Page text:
Women leaders and representatives from various regions and sectors in Somalia have expressed optimism on the 30% quota allocated to women in both the Upper and Lower Houses but warned the attainment of such standard was no mean feat.
In a heated debate aired on Goobjoog News sister station Goobjoog FM, the leaders noted the constitutional provision to allocate the 30% quota to women in elective positions was progressive but concerted efforts were imperative to realise it.
Batulla Gaballe, the chair of Somali National Women Association underscored the need for women to take the front row in championing and ensuring the provision is met.
“This year Somali women are united and have a strong desire to get all the seats allocated” said Batulla. She noted Somali politics had been dominated by men and it was time for women to be recognized as equally capable in actively participating in nation building.
Fadumo Qasim Dayib who is a presidential candidate for the August polls said the 30% quota was a brilliant idea but was largely theoretical. She however noted consistent efforts could bring to life the provision. “In 2012 women were supposed to get the 30% seats in parliament but we ended up with 14%.
She noted the realization of this provision under the clan based 4.5 system is a tall order noting that it can only be achieved in a democratic system where the general populace get to freely elect their own leaders.
The chair of women in Banaadir region Jawari Barqab shared similar sentiments noting unless women are directly involved in the electoral process the provision could still be a tall order.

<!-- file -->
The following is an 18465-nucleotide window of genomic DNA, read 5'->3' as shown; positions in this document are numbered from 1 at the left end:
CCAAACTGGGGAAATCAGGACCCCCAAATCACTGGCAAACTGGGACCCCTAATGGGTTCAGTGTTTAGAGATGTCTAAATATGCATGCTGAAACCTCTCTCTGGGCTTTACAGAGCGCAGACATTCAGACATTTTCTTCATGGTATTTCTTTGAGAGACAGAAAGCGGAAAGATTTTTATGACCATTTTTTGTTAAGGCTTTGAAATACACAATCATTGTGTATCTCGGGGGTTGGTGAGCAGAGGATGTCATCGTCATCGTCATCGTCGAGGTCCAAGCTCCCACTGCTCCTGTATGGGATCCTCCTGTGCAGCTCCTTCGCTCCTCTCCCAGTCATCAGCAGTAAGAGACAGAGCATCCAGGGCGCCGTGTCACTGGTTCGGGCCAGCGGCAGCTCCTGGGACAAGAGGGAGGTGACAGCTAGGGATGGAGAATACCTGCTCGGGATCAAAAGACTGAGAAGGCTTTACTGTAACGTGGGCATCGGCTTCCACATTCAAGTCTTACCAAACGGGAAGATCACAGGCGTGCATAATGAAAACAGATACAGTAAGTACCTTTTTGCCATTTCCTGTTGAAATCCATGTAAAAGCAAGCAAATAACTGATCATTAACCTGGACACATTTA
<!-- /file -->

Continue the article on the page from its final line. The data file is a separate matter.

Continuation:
“The decision of 30% quota reached in absence of women in 2012 elections scenario could repeated itself again” said Barqab.
A total of 135 elders participated in the election of the 275 member parliament in 2012. However in the August polls 13,750 delegates will elect the 275 members of the Lower House. Each Member of Parliament will be elected by 50 delegated distributed along sub clans.
The Upper House members will be elected by the respective federal member states.
Barqab said women should not only be considered for these seats but should also be involved in political and policy decision making.
Former foreign affairs minister and current Member of Parliament Fawzia Haji Adan sounded optimistic noting the 30% quota is possible and can be attainable in the 2016 elections.
She contends however that the elders have to be pressured to ensure this happens and that the perception of Somali society about women in politics should change.
Asho Anshur, a civil society activist observed women must be included in the electoral caucuses to achieve the 30% quota adding women were even more qualified than men in running the political affairs of the country.
Women associations have not been actively involved in securing the 30% quota but we are more determined than never to see this happen,” said women activist Sahro Sheikh Osman. She noted they are forming women committees to champion this course.